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“People aged 60 and over feel invisible,” José Luiz de Paula Junior, Aura60+

A new Brazilian beauty brand focuses on an as yet-unexplored domestic niche: the elderly.

In Brazil, an individual is legally considered to be elderly when they turn 60. Close to 30 million people in Brazil are currently in this age bracket. According to the Brazilian Institute of Geography and Statistics, they represent 13.5% of the country’s total population, but this figure is expected to double by 2042, reaching almost 60 million people or about 25% of the domestic population.

Models are people who truly are in this age group

Models are people who truly are in this age group

The elderly have specific needs. “As the years go by, our bodies start experiencing losses that are part of getting old. After 50, for instance, there is a sharp decrease in collagen production, making skin drier and more fragile. Expression lines and wrinkles start to appear, fingernails become weaker and more prone to breaking and foot skin begins to get coarse and even crack,” says business manager Eric Larue, one of the founders of Aura60+.

Geared towards the elderly, this Brazilian beauty and wellness company was established earlier this year. The initial idea came from José Luiz de Paula Junior, another founding partner. Paula Junior has been working in the cosmetics industry for over four decades, during which time he has created the sunscreen brand Cenoura & Bronze and pioneered many sectors, such as cosmetics designed for people of color, natural products made with active ingredients sourced from Brazilian flora and beauty products for men.

I have spent my whole life anticipating trends and launching products that meet the demands of specific groups of individuals. As I reached the age of 60, I realized people like me were being completely ignored by the market,” he says. “The industry has not yet realized that there is enormous untapped potential here. There is a lack of specialty products and services. People aged 60 and over feel invisible,” he added.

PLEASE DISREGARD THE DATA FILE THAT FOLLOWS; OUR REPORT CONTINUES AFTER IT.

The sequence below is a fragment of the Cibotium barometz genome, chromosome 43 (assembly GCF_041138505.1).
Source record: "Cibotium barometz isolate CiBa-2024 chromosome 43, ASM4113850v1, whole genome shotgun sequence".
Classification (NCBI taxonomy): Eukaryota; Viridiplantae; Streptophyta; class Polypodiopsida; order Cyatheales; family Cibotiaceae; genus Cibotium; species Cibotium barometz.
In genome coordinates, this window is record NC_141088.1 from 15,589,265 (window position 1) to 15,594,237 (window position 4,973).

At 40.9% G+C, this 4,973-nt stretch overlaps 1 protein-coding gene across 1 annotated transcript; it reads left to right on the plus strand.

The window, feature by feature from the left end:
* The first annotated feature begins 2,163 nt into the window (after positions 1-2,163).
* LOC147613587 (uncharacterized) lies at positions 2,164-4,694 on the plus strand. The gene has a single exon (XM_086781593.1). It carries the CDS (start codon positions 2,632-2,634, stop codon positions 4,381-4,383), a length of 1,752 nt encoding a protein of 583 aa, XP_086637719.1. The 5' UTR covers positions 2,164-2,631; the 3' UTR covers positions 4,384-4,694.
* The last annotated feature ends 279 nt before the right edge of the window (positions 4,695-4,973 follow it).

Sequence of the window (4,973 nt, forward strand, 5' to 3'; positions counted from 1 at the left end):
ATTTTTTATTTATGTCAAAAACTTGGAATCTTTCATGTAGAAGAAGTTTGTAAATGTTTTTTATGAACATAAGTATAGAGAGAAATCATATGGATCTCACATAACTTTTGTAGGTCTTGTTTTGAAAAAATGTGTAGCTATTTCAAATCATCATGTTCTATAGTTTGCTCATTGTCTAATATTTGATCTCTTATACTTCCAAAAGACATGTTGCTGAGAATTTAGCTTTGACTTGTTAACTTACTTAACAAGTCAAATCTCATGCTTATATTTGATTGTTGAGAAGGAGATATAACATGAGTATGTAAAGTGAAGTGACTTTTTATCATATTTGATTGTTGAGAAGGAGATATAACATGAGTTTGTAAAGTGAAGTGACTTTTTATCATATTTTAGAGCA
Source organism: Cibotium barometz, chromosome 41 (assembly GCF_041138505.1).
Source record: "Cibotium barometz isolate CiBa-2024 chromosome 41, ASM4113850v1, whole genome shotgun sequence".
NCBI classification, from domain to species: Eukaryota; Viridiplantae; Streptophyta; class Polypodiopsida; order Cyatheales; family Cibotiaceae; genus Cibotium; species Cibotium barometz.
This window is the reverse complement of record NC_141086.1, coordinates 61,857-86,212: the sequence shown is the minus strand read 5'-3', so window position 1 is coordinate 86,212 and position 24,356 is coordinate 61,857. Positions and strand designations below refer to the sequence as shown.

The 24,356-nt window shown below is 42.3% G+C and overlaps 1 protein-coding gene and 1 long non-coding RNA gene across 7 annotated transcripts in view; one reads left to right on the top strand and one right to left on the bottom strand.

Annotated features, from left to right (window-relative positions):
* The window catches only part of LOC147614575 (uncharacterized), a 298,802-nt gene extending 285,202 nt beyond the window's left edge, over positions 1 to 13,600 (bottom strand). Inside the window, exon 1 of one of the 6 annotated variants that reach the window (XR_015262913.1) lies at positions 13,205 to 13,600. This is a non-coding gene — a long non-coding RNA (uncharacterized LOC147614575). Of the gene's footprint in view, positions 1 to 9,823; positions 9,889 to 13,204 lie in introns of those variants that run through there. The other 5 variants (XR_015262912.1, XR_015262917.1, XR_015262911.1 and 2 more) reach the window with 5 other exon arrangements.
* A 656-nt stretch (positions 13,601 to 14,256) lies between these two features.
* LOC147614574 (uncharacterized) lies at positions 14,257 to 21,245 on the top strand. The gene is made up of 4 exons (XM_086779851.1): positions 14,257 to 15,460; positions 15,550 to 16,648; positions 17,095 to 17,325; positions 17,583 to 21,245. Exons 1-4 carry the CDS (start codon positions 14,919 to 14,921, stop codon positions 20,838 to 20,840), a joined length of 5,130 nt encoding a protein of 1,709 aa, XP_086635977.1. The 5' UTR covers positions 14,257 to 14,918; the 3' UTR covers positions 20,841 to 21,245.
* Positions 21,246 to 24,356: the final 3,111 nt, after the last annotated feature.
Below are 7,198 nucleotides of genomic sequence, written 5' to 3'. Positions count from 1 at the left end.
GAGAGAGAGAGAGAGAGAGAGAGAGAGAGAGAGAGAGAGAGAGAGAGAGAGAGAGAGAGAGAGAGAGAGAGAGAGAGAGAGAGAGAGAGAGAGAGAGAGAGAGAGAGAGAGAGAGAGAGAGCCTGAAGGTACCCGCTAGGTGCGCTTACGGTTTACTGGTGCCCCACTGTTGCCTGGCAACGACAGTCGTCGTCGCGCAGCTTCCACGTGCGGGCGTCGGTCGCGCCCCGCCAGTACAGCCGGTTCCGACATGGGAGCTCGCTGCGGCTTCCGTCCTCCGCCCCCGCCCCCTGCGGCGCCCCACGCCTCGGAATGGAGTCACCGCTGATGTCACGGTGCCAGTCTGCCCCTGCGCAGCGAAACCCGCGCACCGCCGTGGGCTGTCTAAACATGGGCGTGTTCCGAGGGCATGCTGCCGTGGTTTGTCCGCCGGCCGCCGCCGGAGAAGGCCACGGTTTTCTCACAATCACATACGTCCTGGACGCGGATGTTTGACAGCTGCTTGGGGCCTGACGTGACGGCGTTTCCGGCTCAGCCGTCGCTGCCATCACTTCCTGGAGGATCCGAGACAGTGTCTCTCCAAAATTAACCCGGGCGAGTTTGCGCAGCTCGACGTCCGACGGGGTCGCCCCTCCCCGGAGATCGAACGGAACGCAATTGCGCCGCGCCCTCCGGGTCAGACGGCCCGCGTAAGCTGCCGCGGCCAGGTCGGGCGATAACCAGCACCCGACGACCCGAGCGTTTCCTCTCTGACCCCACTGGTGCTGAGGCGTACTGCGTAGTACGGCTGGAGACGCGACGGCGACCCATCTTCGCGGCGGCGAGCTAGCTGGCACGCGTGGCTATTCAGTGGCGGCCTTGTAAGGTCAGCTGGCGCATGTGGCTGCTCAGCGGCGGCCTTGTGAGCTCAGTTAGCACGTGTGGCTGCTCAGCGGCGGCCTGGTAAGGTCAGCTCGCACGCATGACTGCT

Going against market norms, Aura60+ did not focus on facial care with its inaugural product lines. Instead, its first products are for foot and nail care. “It is a fact that women in general tend to spend more money on facial products. But there is already a huge selection of creams and masks available for this specific purpose and we need to focus on other needs,” says Larue. “Feet are under constant strain throughout our lives. We have to take good care of them, so they can continue to support us and take us wherever we want to go. Similarly, well-cared for, healthy nails are important to make a good first impression.

All lines were produced using 100% natural oils. The foot care kit consists of moisturizer and a special soap, and promises deep nutrition and regeneration of the sole of the foot. According to the company, the nail care products promote nutrition and strengthening and can be used to avoid fungal infections.

Communicating with its target audience is also of particular concern to Aura60+. In addition to making basic adaptations, such as using bigger font sizes on the packaging to make it easier for customers to obtain important information, the company also seeks to portray people who truly are in this age group in its advertising. “An anti-wrinkle cream cannot use a 40 year old model to target 60 year old women. They will not see themselves in these ads,” says Paula Junior.

He already has expansion plans for Aura60+. At the moment, all products are available solely online, but should soon be sold in conventional retail outlets and especially in drugstores. The product portfolio is also expected to grow soon. “Our goal is to launch three or four new products every year so that, in time, we will have different lines that cater to all the needs of our target audience.

Dermatologist Alberto Cordeiro draws attention to this particular niche. “The cosmetics industry still does not direct a lot of effort to meet these specific demands. What I have noticed is that the biggest trend is in designing products for millennials, but there is nothing for the elderly,” says Dr. Cordeiro, who is responsible for Clínica Hōraios. “Sure, it may be trendier to cater to a younger audience, but there is a significant share of the population that is being completely overlooked and this should be remedied with new releases,” he says.

Renata Martins

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